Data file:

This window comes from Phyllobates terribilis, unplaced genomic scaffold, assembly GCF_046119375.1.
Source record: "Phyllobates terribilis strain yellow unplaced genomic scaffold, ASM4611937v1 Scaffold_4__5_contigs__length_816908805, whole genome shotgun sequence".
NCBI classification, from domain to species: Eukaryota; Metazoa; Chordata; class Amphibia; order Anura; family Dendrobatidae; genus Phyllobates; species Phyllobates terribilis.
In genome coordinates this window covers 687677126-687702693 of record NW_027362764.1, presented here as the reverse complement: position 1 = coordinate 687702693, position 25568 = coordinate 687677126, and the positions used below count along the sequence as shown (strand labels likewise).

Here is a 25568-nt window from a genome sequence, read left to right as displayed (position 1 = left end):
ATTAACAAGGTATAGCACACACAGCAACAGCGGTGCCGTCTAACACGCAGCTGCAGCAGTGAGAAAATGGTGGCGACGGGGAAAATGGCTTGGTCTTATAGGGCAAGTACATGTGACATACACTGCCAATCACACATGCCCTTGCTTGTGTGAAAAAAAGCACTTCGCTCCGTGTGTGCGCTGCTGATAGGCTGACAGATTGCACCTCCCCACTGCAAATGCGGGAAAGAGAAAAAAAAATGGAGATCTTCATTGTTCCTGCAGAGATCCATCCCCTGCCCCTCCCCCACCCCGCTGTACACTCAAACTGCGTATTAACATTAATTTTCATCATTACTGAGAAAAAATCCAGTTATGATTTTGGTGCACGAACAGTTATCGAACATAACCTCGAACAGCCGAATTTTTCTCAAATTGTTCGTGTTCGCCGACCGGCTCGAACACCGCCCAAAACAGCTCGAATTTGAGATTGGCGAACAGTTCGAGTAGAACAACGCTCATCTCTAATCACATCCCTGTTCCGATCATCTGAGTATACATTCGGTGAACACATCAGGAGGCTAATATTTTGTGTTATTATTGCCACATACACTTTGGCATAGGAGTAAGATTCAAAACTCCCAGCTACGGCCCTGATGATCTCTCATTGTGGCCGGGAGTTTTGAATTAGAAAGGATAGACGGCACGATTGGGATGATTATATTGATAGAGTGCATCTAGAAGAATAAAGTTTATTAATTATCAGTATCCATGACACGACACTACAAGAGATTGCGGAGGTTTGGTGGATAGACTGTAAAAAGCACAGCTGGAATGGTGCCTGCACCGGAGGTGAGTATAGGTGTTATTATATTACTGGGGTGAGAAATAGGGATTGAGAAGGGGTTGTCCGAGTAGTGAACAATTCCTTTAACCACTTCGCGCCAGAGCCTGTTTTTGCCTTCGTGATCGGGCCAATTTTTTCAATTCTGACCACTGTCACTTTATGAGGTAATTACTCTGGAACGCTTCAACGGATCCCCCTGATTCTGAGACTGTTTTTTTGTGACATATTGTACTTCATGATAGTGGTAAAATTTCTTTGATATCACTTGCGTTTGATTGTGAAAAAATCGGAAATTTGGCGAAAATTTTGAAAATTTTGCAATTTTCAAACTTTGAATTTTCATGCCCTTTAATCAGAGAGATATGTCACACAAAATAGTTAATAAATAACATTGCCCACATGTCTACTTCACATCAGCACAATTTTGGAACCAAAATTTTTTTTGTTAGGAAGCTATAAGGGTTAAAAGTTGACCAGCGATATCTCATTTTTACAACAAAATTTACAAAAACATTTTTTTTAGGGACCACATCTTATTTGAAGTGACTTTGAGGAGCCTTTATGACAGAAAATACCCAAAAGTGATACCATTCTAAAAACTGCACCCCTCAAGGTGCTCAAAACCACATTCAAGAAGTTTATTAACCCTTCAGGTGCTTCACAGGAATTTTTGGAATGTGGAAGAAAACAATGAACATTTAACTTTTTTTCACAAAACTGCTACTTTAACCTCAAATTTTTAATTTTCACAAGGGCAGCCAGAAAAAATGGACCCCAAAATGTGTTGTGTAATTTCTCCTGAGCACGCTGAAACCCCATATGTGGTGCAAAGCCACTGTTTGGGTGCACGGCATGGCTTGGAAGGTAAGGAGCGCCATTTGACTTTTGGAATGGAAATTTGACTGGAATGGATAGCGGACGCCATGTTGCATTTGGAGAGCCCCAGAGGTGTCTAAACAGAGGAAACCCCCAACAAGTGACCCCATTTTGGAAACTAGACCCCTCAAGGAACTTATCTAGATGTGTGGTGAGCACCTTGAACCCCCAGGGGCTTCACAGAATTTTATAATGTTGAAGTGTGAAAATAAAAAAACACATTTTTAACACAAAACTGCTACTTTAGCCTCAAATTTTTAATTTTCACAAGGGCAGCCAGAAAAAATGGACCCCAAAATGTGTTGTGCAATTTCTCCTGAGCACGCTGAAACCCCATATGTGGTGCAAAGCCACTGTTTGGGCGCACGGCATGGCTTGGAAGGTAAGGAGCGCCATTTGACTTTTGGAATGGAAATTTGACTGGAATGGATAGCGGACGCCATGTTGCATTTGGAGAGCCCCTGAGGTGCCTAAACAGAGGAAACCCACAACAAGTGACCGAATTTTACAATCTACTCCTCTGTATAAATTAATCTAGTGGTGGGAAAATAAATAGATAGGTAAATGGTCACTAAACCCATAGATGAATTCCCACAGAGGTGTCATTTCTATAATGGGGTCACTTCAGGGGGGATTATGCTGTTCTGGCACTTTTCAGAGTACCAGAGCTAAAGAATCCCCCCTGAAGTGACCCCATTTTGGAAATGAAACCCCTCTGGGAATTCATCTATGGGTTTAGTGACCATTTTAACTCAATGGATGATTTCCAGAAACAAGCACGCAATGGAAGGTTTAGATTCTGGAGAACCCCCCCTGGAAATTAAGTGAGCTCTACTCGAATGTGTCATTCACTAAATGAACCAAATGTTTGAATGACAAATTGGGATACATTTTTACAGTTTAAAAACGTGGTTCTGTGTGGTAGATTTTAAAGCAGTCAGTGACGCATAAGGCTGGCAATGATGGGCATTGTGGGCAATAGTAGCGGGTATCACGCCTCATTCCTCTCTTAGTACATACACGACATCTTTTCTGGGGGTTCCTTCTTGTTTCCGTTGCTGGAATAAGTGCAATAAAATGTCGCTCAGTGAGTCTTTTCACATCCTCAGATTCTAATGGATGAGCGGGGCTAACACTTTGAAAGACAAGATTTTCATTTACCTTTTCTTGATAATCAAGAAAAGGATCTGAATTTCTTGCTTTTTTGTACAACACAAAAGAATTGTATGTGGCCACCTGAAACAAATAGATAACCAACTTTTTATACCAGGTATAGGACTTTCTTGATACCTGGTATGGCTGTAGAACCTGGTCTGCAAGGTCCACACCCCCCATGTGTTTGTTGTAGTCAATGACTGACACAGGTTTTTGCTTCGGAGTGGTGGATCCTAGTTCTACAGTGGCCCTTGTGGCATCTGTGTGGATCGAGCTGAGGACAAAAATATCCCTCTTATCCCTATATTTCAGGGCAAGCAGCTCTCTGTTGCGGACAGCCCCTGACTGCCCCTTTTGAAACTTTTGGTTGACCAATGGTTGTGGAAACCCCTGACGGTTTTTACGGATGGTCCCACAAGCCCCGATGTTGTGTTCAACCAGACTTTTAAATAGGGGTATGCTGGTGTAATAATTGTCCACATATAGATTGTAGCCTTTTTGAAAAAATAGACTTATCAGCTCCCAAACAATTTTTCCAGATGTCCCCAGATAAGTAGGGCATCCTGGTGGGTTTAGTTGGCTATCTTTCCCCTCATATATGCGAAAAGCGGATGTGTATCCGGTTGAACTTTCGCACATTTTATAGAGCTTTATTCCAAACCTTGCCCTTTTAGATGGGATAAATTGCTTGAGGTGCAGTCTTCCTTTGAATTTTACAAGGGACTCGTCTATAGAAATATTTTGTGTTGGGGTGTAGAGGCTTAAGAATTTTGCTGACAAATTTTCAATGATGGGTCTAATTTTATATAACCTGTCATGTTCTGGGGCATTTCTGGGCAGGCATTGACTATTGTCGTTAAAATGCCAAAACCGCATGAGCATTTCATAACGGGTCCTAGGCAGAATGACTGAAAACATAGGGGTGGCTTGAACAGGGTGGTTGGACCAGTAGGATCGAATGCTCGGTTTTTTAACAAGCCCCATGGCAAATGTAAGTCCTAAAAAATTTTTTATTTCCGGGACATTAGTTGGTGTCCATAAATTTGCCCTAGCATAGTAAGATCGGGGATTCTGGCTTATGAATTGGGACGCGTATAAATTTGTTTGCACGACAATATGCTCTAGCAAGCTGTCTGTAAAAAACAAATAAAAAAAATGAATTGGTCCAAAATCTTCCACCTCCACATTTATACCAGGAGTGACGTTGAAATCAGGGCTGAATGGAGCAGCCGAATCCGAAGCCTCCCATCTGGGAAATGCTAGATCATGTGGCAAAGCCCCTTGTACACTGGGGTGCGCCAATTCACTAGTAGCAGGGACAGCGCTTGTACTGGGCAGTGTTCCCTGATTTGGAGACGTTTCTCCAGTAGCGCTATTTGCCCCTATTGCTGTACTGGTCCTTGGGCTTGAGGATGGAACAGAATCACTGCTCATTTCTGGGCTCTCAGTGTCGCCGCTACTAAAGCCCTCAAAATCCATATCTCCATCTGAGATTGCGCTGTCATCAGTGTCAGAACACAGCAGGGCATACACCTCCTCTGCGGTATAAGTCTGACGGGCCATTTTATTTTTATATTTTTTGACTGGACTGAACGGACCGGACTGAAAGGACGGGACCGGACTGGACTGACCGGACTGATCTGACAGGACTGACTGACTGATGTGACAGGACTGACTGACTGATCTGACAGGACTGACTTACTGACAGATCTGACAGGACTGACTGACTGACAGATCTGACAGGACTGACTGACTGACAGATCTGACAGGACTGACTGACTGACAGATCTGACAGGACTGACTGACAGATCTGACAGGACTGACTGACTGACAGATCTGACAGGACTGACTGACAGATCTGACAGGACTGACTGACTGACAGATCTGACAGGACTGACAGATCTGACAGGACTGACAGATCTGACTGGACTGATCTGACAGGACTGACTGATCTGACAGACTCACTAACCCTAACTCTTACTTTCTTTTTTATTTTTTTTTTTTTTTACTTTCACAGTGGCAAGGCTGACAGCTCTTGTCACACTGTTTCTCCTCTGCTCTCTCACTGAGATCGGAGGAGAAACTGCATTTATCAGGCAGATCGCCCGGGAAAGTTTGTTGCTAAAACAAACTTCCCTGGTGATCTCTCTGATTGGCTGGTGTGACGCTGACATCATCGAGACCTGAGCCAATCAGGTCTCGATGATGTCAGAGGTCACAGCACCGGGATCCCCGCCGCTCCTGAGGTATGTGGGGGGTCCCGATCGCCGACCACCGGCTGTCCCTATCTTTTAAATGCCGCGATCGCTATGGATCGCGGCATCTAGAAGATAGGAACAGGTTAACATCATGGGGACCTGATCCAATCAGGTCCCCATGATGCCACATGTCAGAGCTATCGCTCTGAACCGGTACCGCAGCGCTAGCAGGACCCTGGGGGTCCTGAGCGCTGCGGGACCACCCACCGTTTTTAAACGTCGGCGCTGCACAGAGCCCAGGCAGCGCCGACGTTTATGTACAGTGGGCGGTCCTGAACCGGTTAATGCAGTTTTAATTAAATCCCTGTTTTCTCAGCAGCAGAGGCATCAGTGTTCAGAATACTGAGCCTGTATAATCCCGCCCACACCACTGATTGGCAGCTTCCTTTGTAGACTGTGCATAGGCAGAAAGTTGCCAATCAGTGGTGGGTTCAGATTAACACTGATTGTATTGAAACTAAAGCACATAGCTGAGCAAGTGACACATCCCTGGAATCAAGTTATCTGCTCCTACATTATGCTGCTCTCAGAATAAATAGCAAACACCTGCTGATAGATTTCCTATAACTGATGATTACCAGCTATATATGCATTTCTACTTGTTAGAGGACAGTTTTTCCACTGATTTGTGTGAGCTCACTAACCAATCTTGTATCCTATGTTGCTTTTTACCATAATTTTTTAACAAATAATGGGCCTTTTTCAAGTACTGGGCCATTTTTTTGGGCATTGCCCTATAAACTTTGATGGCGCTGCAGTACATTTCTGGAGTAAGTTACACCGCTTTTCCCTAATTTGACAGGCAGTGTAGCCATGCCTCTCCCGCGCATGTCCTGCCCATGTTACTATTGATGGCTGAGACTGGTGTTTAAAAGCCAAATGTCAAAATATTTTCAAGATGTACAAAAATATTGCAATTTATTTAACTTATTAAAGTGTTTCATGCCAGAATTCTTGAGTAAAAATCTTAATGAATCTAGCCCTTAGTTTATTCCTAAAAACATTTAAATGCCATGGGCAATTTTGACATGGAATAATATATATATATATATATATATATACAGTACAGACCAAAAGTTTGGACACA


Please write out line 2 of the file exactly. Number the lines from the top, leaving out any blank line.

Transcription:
Source record: "Phyllobates terribilis strain yellow unplaced genomic scaffold, ASM4611937v1 Scaffold_4__5_contigs__length_816908805, whole genome shotgun sequence".